The athrow instruction pops the top word from the stack and expects it to be a reference to an object that is a subclass of Throwable (or Throwable itself). The exception thrown is of the type defined by the popped object reference.

Play Ball!: a Java virtual machine simulation
The applet below demonstrates a Java virtual machine executing a sequence of bytecodes. The bytecode sequence in the simulation was generated by javac for the playBall method of the class shown below:

class Ball extends Exception {

class Pitcher {

    private static Ball ball = new Ball();

    static void playBall() {
        int i = 0;
        while (true) {
            try {
                if (i % 4 == 3) {
                    throw ball;
            catch (Ball b) {
                i = 0;

The bytecodes generated by javac for the playBall method are shown below:

   0 iconst_0 // Push constant 0
   1 istore_0 // Pop into local var 0: int i = 0;
                          // The try block starts here (see exception table, below).
   2 iload_0 // Push local var 0
   3 iconst_4 // Push constant 4
   4 irem // Calc remainder of top two operands
   5 iconst_3 // Push constant 3
   6 if_icmpne 13 // Jump if remainder not equal to 3: if (i % 4 == 3) {
                          // Push the static field at constant pool location #5,
                          // which is the Ball exception itching to be thrown
   9 getstatic #5 <Field Pitcher.ball LBall;>
  12 athrow // Heave it home: throw ball;
  13 iinc 0 1 // Increment the int at local var 0 by 1: ++i;
                          // The try block ends here (see exception table, below).
  16 goto 2 // jump always back to 2: while (true) {}
                          // The following bytecodes implement the catch clause:
  19 pop // Pop the exception reference because it is unused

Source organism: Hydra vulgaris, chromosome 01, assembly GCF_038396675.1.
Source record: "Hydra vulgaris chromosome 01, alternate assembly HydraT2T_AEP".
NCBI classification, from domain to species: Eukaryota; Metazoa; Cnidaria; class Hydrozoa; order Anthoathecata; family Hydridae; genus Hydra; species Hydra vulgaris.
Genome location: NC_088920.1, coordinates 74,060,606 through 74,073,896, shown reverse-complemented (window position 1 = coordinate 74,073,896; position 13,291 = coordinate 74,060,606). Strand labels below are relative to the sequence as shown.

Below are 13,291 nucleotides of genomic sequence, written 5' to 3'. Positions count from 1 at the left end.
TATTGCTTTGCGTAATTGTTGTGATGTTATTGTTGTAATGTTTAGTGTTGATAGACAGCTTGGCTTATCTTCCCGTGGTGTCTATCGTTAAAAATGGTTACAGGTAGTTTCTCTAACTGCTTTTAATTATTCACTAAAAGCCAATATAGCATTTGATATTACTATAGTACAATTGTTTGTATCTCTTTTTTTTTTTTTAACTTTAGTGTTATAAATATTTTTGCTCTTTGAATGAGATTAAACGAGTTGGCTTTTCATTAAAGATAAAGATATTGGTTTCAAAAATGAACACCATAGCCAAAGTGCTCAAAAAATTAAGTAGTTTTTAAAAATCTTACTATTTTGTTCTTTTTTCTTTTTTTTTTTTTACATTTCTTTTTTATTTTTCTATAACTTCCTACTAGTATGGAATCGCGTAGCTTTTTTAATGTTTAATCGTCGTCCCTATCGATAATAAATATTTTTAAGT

20 iconst_0 // Push constant 0
  21 istore_0 // Pop into local var 0: i = 0;
  22 goto 2 // Jump always back to 2: while (true) {}

Exception table:
   from to target type
     2 16 19 <Class Ball>

The playball method loops forever. Every fourth pass through the loop, playball throws a Ball and catches it, just because it is fun. Because the try block and the catch clause are both within the endless while loop, the fun never stops. The local variable i starts at 0 and increments each pass through the loop. When the if statement is true, which happens every time i is equal to 3, the Ball exception is thrown.

The Java virtual machine checks the exception table and discovers that there is indeed an applicable entry. The entry's valid range is from 2 to 15, inclusive, and the exception is thrown at pc offset 12. The exception caught by the entry is of class Ball, and the exception thrown is of class Ball. Given this perfect match, the Java virtual machine pushes the thrown exception object onto the stack, and continues execution at pc offset 19. The catch clause merely resets int i to 0, and the loop starts over.

To drive the simulation, just press the "Step" button. Each press of the "Step" button will cause the Java virtual machine to execute one bytecode instruction. To start the simulation over, press the "Reset" button. To cause the Java virtual machine to repeatedly execute bytecodes with no further coaxing on your part, press the "Run" button. The Java virtual machine will then execute the bytecodes until the "Stop" button is pressed. The text area at the bottom of the applet describes the next instruction to be executed. Happy clicking.


  • The book The Java Virtual Machine Specification, by Tim Lindholm and Frank Yellin (ISBN 0-201-63452-X), part of The Java Series (, from Addison-Wesley, is be the definitive Java virtual machine reference.

This article was first published under the name How the Java virtual machine handles exceptions in JavaWorld, a division of Web Publishing, Inc., January 1997.

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About the author

Bill Venners provides custom software development and consulting services in Silicon Valley under the name Artima Software Company. He has been object oriented for 5 years, primarily working in C++ on MS Windows. Before that he did a lot of C on UNIX and assembly language on various microprocessors. He is currently attempting to write the Great American Java Book.